When could schools reopen after coronavirus outbreak?
PUBLISHED: 16:17 23 April 2020 | UPDATED: 16:17 23 April 2020
June 1 is the earliest realistic date schools could open following the coronavirus crisis, a former Suffolk principal and headteachers’ union leader has said.
However Geoff Barton said that while it is “absolutely reasonable that we are starting to think about what it will look like when the day comes and we do start reintegrating children”, he added: “We need to be very cautious.”
Schools and colleges across the UK closed their doors to the majority of pupils, apart from the children of key workers and vulnerable youngsters, from March 23. The government put the Covid-19 lockdown in place later that day.
GCSEs and A-level exams have been cancelled.
There has been no official guidance on when schools and colleges will reopen, but children are now returning to nurseries and schools in some other European countries.
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The National Education Union (NEU) warned that an early return could result in an “increased risk” to school staff and children, while some fear about not only enforcing social distancing in classrooms but also in corridors and playgrouds.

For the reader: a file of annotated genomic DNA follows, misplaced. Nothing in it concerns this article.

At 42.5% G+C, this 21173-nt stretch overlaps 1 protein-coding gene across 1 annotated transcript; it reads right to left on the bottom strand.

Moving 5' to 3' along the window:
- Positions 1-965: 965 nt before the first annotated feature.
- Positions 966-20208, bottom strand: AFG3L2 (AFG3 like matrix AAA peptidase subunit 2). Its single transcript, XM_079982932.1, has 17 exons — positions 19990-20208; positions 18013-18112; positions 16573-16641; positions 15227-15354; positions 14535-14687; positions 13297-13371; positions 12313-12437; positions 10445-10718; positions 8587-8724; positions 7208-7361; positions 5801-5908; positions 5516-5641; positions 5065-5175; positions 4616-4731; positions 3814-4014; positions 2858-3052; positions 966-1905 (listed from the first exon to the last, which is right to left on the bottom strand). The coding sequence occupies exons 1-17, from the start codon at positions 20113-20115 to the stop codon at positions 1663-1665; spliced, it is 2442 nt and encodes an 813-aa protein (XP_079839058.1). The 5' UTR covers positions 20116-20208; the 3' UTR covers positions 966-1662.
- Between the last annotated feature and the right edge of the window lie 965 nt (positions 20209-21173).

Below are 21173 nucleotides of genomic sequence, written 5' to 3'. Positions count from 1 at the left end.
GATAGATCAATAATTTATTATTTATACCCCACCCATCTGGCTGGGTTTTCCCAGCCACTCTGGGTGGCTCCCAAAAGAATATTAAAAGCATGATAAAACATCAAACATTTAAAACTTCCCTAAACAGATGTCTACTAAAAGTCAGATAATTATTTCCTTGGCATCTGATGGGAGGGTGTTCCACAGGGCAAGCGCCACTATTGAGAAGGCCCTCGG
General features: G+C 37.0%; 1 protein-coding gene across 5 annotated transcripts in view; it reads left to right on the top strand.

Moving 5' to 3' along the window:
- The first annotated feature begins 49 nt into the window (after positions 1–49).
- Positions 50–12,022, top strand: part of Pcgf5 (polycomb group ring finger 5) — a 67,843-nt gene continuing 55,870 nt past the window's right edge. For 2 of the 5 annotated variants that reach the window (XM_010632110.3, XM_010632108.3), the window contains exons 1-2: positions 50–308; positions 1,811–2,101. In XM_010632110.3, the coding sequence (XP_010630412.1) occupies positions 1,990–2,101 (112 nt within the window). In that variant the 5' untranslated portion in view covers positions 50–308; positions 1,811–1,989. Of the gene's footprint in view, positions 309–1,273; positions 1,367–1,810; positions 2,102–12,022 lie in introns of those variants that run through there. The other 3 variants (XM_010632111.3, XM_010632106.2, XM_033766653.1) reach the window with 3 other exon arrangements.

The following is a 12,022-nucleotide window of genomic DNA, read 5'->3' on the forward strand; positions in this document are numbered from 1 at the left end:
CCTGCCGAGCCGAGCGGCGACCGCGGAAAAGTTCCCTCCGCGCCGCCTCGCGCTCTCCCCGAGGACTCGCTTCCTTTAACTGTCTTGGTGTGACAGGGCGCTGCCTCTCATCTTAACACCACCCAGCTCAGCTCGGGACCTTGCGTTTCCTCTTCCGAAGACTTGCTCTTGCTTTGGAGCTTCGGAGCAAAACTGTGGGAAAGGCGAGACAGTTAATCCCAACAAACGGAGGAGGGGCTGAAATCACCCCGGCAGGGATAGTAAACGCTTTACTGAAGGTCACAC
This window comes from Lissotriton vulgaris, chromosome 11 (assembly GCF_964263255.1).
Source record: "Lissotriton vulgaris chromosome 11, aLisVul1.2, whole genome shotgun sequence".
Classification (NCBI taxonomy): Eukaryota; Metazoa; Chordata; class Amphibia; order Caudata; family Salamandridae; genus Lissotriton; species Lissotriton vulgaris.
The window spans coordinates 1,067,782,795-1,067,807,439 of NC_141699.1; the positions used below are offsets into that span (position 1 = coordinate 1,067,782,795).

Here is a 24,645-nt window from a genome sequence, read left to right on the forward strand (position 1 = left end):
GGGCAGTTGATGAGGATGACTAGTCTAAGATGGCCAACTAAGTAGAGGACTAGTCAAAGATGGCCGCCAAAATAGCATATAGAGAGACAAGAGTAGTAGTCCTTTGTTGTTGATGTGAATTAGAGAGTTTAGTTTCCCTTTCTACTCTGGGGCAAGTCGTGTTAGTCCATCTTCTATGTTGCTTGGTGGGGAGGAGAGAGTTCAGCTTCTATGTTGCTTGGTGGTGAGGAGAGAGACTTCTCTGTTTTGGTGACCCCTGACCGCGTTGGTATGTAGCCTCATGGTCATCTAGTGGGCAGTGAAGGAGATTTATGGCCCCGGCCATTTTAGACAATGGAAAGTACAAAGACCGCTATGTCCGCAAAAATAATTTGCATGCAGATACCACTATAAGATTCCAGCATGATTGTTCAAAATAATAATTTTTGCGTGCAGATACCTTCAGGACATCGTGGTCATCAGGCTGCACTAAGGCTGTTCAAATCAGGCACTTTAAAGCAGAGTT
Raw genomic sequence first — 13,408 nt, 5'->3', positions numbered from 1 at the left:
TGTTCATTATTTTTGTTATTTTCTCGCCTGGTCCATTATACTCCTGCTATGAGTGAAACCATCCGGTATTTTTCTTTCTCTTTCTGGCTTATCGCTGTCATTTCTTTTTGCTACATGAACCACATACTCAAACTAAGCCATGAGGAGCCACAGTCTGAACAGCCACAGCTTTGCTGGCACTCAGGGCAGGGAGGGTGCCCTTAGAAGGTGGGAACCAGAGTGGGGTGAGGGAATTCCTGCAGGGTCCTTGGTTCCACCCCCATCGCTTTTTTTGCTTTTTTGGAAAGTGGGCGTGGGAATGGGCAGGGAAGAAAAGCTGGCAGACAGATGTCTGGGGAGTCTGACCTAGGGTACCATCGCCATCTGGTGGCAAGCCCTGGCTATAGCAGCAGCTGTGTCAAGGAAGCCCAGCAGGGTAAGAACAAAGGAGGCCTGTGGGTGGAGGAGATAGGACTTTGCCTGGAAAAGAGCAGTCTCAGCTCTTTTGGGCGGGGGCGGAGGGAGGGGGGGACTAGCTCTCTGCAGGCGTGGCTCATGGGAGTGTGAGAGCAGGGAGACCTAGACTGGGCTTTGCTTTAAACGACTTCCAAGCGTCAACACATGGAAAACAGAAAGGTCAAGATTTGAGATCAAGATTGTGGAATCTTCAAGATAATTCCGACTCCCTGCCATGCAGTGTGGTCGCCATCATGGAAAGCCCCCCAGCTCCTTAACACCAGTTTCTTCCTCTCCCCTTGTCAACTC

Mr Barton former headteacher of King Edward VI Upper School in Bury St Edmunds, and currently the general secretary of the Association of School and College Leaders, suggested staggering the return of pupils could be a possible solution.
“I think across the teaching profession there is a level of anxiety about people running away with themselves in terms of when schools can open because it will be good for the economy,” he said.
“We need to be very cautious about it. But I think it is absolutely reasonable that we are starting to think about what it will look like when the day comes and we do start reintegrating children.”
Copleston High School principal Andy Green has warnd that schools may need to find innovative ways of teaching students at home for the foreseeable future in case of prolonged coronavirus restrictions, or further lockdowns in the future to cope with future waves of the illness.
“If your online learning programme is not of high quality, when you’re in a lockdown of four, five or six weeks at a time then students are going to really suffer and miss out,” he said.
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